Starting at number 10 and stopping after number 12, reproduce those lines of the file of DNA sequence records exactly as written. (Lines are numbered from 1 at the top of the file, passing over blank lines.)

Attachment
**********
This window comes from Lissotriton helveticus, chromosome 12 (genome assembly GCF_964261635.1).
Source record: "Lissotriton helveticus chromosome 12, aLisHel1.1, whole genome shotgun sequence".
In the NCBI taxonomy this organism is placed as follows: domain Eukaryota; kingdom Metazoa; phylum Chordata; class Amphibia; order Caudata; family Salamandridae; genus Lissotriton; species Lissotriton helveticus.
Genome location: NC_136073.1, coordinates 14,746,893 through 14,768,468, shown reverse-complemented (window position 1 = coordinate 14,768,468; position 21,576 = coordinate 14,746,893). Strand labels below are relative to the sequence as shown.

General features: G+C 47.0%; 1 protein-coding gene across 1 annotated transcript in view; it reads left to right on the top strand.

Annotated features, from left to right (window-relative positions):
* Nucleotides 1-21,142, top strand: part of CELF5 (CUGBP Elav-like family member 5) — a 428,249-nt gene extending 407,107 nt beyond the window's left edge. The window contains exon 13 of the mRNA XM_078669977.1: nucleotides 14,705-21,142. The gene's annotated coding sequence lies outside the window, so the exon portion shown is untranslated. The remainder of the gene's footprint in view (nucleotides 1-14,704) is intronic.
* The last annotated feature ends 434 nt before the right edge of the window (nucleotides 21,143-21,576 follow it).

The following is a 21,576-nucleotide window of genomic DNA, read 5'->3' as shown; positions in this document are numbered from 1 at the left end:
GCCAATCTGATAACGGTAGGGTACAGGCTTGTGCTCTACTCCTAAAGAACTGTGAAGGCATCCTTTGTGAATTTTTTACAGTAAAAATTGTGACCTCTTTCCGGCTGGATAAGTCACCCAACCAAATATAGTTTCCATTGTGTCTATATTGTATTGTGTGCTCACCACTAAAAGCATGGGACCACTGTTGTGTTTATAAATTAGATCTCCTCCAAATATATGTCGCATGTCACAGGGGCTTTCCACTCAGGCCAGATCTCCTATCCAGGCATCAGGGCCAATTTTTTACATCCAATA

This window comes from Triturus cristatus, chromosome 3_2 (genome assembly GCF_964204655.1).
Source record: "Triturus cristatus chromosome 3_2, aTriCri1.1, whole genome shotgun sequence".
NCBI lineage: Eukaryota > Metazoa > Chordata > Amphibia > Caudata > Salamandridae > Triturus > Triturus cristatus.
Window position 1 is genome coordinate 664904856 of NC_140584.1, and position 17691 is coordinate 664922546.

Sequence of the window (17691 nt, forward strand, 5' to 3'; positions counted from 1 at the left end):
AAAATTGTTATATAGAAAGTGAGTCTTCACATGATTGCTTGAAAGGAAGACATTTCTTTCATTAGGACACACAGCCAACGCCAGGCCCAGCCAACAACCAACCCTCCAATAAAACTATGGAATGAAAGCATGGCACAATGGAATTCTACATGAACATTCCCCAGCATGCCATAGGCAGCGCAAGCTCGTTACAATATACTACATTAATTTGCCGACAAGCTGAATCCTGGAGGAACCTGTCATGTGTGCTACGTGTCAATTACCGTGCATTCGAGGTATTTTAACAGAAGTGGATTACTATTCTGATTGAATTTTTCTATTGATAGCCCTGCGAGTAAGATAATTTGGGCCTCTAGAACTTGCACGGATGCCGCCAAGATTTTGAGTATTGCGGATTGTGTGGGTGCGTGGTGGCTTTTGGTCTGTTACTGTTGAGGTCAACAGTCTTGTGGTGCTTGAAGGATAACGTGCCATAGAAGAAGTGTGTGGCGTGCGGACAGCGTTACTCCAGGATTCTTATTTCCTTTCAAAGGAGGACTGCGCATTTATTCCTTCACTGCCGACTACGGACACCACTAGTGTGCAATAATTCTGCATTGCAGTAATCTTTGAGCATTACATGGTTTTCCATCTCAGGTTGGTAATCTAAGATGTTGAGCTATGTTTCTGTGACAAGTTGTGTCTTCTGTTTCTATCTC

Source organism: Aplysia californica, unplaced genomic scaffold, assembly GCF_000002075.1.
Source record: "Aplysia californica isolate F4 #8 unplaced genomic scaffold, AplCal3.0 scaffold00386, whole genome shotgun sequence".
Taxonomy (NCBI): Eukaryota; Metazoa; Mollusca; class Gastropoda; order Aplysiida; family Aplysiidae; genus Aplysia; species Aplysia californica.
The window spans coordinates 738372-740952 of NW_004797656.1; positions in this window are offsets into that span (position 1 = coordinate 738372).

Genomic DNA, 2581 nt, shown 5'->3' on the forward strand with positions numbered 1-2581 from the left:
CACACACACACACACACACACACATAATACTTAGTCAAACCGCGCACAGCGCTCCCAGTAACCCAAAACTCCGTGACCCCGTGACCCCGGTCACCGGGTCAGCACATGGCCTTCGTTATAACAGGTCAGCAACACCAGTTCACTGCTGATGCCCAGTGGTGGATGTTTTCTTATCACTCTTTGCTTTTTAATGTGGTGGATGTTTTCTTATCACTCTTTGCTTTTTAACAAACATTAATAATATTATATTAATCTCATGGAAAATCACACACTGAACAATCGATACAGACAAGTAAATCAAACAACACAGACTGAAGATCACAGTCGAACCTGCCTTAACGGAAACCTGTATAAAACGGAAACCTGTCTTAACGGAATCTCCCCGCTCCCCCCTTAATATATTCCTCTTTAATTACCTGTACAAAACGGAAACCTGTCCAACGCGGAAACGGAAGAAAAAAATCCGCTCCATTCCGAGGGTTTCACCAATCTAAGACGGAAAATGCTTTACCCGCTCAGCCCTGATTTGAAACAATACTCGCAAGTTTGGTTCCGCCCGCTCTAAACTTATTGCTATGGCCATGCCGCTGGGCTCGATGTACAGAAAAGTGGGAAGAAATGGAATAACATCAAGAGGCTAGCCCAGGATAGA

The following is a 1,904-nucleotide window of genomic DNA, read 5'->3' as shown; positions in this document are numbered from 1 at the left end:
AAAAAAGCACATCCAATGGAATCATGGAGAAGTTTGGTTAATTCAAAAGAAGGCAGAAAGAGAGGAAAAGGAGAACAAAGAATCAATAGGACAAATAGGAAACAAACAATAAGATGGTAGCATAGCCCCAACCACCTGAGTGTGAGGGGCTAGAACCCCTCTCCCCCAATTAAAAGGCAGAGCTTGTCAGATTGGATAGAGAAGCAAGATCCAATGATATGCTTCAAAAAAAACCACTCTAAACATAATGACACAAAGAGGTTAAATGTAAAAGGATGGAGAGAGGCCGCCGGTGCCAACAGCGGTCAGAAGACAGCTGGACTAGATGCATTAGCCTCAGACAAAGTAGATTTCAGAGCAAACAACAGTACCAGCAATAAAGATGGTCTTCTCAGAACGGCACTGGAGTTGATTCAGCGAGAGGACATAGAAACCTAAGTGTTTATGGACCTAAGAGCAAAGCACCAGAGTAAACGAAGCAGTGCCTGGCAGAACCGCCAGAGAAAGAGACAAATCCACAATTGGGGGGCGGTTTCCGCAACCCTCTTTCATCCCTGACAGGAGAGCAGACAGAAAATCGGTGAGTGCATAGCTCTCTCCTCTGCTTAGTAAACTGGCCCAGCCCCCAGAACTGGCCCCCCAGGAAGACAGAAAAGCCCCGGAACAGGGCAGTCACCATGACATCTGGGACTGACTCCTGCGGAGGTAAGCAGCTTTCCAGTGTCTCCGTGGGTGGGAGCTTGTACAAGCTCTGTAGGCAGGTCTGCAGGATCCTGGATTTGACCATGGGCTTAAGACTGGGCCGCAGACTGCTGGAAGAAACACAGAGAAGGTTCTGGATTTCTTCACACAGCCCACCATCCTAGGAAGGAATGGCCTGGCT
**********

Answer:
GCCAATCTGATAACGGTAGGGTACAGGCTTGTGCTCTACTCCTAAAGAACTGTGAAGGCATCCTTTGTGAATTTTTTACAGTAAAAATTGTGACCTCTTTCCGGCTGGATAAGTCACCCAACCAAATATAGTTTCCATTGTGTCTATATTGTATTGTGTGCTCACCACTAAAAGCATGGGACCACTGTTGTGTTTATAAATTAGATCTCCTCCAAATATATGTCGCATGTCACAGGGGCTTTCCACTCAGGCCAGATCTCCTATCCAGGCATCAGGGCCAATTTTTTACATCCAATA

This window comes from Triturus cristatus, chromosome 3_2 (genome assembly GCF_964204655.1).
Source record: "Triturus cristatus chromosome 3_2, aTriCri1.1, whole genome shotgun sequence".